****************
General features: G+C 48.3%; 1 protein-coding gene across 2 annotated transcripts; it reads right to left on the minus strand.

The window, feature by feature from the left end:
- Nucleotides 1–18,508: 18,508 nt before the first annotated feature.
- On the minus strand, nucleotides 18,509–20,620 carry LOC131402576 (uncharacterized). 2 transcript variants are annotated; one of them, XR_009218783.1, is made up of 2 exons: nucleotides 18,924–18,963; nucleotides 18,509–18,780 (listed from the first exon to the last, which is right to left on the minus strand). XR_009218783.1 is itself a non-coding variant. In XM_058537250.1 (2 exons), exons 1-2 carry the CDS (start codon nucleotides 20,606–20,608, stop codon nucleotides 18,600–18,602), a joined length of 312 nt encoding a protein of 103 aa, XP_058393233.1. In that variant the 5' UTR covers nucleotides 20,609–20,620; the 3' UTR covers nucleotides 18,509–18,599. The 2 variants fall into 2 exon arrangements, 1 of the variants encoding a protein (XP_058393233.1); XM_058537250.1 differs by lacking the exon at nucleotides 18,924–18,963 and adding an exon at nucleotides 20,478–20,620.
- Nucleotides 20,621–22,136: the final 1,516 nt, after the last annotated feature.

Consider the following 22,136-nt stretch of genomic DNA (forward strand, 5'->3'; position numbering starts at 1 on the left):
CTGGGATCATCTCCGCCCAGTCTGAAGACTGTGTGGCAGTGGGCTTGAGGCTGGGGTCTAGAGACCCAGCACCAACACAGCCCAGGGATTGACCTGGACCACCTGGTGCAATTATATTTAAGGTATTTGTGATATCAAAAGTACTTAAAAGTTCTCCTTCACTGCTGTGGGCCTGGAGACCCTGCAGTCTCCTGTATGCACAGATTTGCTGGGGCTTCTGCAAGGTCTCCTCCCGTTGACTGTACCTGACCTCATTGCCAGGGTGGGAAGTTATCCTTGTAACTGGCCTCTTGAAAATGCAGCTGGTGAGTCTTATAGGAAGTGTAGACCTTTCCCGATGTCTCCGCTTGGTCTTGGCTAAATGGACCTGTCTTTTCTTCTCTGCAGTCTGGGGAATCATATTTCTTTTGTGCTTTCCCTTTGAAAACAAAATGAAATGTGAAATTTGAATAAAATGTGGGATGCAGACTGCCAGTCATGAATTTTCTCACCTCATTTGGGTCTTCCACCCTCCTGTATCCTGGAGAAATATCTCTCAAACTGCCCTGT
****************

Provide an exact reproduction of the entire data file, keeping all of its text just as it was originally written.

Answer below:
General features: G+C 48.3%; 1 protein-coding gene across 2 annotated transcripts; it reads right to left on the minus strand.

The window, feature by feature from the left end:
- Nucleotides 1–18,508: 18,508 nt before the first annotated feature.
- On the minus strand, nucleotides 18,509–20,620 carry LOC131402576 (uncharacterized). 2 transcript variants are annotated; one of them, XR_009218783.1, is made up of 2 exons: nucleotides 18,924–18,963; nucleotides 18,509–18,780 (listed from the first exon to the last, which is right to left on the minus strand). XR_009218783.1 is itself a non-coding variant. In XM_058537250.1 (2 exons), exons 1-2 carry the CDS (start codon nucleotides 20,606–20,608, stop codon nucleotides 18,600–18,602), a joined length of 312 nt encoding a protein of 103 aa, XP_058393233.1. In that variant the 5' UTR covers nucleotides 20,609–20,620; the 3' UTR covers nucleotides 18,509–18,599. The 2 variants fall into 2 exon arrangements, 1 of the variants encoding a protein (XP_058393233.1); XM_058537250.1 differs by lacking the exon at nucleotides 18,924–18,963 and adding an exon at nucleotides 20,478–20,620.
- Nucleotides 20,621–22,136: the final 1,516 nt, after the last annotated feature.

Consider the following 22,136-nt stretch of genomic DNA (forward strand, 5'->3'; position numbering starts at 1 on the left):
CTGGGATCATCTCCGCCCAGTCTGAAGACTGTGTGGCAGTGGGCTTGAGGCTGGGGTCTAGAGACCCAGCACCAACACAGCCCAGGGATTGACCTGGACCACCTGGTGCAATTATATTTAAGGTATTTGTGATATCAAAAGTACTTAAAAGTTCTCCTTCACTGCTGTGGGCCTGGAGACCCTGCAGTCTCCTGTATGCACAGATTTGCTGGGGCTTCTGCAAGGTCTCCTCCCGTTGACTGTACCTGACCTCATTGCCAGGGTGGGAAGTTATCCTTGTAACTGGCCTCTTGAAAATGCAGCTGGTGAGTCTTATAGGAAGTGTAGACCTTTCCCGATGTCTCCGCTTGGTCTTGGCTAAATGGACCTGTCTTTTCTTCTCTGCAGTCTGGGGAATCATATTTCTTTTGTGCTTTCCCTTTGAAAACAAAATGAAATGTGAAATTTGAATAAAATGTGGGATGCAGACTGCCAGTCATGAATTTTCTCACCTCATTTGGGTCTTCCACCCTCCTGTATCCTGGAGAAATATCTCTCAAACTGCCCTGT